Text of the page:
Although natural language processing (NLP) has been around for decades, the recent and rapid rise of deep learning algorithms together with the increasing availability of massive amounts of text data are creating new and appealing opportunities for the tech across many industry sectors, including in the investment world.
Unlike rule-based or statistical algorithms which depend on human-crafted rules or task-specific ad-hoc features, the deep learning approach trains a single end-to-end model, discovering the rules and features along the way. Such models are able to obtain high performance across a variety of NLP tasks. Recent research breakthroughs have also improved DL models’ understanding of context and made them better able to tackle large-scale problems.
The asset management industry is particularly interested in these capabilities. Leading firms like Citadel and AIG are leveraging signals from alternative data such as social network info, shopping history, shipping info, GPS and satellite data, etc. in a bid to increase active investment return — and are continuously exploring how NLP technology can improve efficiency and scalability in this practice. Automation of the ingestion and analysis of public filings and quick consumption and sentiment scoring of news and social media content are also being introduced by in-house teams and third-party providers in asset management.
UBS wealth management is using NLP to speed up the process of due diligence. The company’s innovation group developed an AI-armed investment platform which detects negative news by reading vast amounts of documents fetched from search engines. Hours of human work are thus reduced to seconds, freeing asset managers to focus on downstream tasks. The same is happening for the company’s client screening process, where profiles are scanned to identify whether features meet a client’s criteria.
Periscope Capital, a US$250 million Toronto hedge fund, built a neural network to provide a sentiment score whenever a tweet, blog posting, or comment comes in. Views are then aggregated to assist in real-time investment strategy development. The startup implemented the project in the US$11 million BUZZ US Sentiment Leaders ETF (Exchange-traded Fund).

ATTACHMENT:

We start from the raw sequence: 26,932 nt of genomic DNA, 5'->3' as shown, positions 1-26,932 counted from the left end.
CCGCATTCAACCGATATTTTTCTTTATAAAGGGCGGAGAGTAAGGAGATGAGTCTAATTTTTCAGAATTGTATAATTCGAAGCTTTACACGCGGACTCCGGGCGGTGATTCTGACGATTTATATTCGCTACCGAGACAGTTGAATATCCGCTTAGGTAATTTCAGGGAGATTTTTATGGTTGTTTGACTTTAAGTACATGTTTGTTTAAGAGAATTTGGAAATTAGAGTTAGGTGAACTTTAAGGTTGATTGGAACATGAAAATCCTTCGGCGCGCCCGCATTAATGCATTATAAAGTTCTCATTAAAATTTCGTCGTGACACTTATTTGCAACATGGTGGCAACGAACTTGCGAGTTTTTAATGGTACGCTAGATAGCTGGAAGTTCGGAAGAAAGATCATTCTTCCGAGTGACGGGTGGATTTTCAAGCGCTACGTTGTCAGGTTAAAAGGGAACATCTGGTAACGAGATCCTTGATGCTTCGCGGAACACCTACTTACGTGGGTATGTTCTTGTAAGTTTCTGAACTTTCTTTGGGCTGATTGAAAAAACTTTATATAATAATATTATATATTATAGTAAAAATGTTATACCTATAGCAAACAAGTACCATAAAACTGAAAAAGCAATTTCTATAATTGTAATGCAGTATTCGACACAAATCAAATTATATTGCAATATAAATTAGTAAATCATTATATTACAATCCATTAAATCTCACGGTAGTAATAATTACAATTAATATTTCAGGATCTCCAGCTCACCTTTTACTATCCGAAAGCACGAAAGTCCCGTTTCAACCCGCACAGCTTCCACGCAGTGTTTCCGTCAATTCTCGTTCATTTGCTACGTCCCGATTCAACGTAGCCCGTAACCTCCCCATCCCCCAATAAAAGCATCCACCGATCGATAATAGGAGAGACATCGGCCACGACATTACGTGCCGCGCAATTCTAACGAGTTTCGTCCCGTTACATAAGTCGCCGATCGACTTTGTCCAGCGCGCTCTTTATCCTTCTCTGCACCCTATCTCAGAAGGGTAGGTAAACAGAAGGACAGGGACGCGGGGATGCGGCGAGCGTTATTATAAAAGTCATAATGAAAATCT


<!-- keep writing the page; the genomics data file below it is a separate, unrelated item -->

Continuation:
S&P Global is using DL and NLP to generate sentiment scores on Chinese Small & Medium Enterprise (SME) filings for its clients in an attempt to increase the corpus’ interpretability and reduce the side effect of conflicting and/or missing data. With a layered neural network, the S&P R&D team extracts risk signals from millions of documents to provides early alerts.
The firm’s Kensho team has been using NLP since its inception. A text processing engine assigns topics/themes to incoming news automatically and provides a surveillance service for clients including Goldman Sachs and JP Morgan. S&P data scientists are also working on applying state-of-the-art neural network architecture to generate sentiment scores with higher accuracy when companies appear in news articles.
Of course, no algorithm is perfect. Asset management goals are generally open-ended, which machine intelligence is not very good at. Director of leading Robo-advisor firm Betterment Dan Egan told CNBC he still has reservations regarding technology’s ability to generate accurate financial advice or manage entire portfolios. Algorithms excel at specific, well-defined problems and so the key is to survey the wide range of asset management activities to identify business use cases where text data is rich.
Although AI’s incorporation into asset management remains at an early stage, it is clear the tech has much to offer in today’s complex and interconnected global investment environment.
Author: Jingya Xu | Editor: Michael Sarazen